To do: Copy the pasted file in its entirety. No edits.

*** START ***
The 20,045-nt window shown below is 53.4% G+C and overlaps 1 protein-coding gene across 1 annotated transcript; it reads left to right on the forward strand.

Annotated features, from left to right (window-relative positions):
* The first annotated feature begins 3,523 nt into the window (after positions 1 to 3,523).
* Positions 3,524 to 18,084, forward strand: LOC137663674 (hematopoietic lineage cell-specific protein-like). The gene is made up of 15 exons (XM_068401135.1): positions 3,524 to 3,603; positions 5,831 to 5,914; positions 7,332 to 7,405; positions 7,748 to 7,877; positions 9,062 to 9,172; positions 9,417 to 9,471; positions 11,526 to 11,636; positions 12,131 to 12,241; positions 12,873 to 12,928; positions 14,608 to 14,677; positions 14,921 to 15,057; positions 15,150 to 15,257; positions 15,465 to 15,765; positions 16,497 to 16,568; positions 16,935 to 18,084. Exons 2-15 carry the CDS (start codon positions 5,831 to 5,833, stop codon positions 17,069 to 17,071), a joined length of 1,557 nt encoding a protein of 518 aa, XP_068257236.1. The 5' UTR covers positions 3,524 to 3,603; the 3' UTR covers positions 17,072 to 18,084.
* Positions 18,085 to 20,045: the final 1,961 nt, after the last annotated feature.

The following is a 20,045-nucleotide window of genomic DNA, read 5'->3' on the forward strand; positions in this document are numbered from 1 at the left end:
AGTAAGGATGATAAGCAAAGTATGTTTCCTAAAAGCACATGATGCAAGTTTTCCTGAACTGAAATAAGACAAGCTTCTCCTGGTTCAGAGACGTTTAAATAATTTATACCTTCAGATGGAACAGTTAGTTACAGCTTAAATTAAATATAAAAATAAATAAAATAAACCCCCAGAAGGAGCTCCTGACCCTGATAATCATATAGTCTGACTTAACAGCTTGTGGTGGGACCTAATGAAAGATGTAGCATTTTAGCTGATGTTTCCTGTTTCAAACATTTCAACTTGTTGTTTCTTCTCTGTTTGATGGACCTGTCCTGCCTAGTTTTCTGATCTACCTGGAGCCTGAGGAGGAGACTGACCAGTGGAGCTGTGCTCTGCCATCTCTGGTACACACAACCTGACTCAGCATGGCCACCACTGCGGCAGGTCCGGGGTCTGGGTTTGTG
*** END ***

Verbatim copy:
The 20,045-nt window shown below is 53.4% G+C and overlaps 1 protein-coding gene across 1 annotated transcript; it reads left to right on the forward strand.

Annotated features, from left to right (window-relative positions):
* The first annotated feature begins 3,523 nt into the window (after positions 1 to 3,523).
* Positions 3,524 to 18,084, forward strand: LOC137663674 (hematopoietic lineage cell-specific protein-like). The gene is made up of 15 exons (XM_068401135.1): positions 3,524 to 3,603; positions 5,831 to 5,914; positions 7,332 to 7,405; positions 7,748 to 7,877; positions 9,062 to 9,172; positions 9,417 to 9,471; positions 11,526 to 11,636; positions 12,131 to 12,241; positions 12,873 to 12,928; positions 14,608 to 14,677; positions 14,921 to 15,057; positions 15,150 to 15,257; positions 15,465 to 15,765; positions 16,497 to 16,568; positions 16,935 to 18,084. Exons 2-15 carry the CDS (start codon positions 5,831 to 5,833, stop codon positions 17,069 to 17,071), a joined length of 1,557 nt encoding a protein of 518 aa, XP_068257236.1. The 5' UTR covers positions 3,524 to 3,603; the 3' UTR covers positions 17,072 to 18,084.
* Positions 18,085 to 20,045: the final 1,961 nt, after the last annotated feature.

The following is a 20,045-nucleotide window of genomic DNA, read 5'->3' on the forward strand; positions in this document are numbered from 1 at the left end:
AGTAAGGATGATAAGCAAAGTATGTTTCCTAAAAGCACATGATGCAAGTTTTCCTGAACTGAAATAAGACAAGCTTCTCCTGGTTCAGAGACGTTTAAATAATTTATACCTTCAGATGGAACAGTTAGTTACAGCTTAAATTAAATATAAAAATAAATAAAATAAACCCCCAGAAGGAGCTCCTGACCCTGATAATCATATAGTCTGACTTAACAGCTTGTGGTGGGACCTAATGAAAGATGTAGCATTTTAGCTGATGTTTCCTGTTTCAAACATTTCAACTTGTTGTTTCTTCTCTGTTTGATGGACCTGTCCTGCCTAGTTTTCTGATCTACCTGGAGCCTGAGGAGGAGACTGACCAGTGGAGCTGTGCTCTGCCATCTCTGGTACACACAACCTGACTCAGCATGGCCACCACTGCGGCAGGTCCGGGGTCTGGGTTTGTG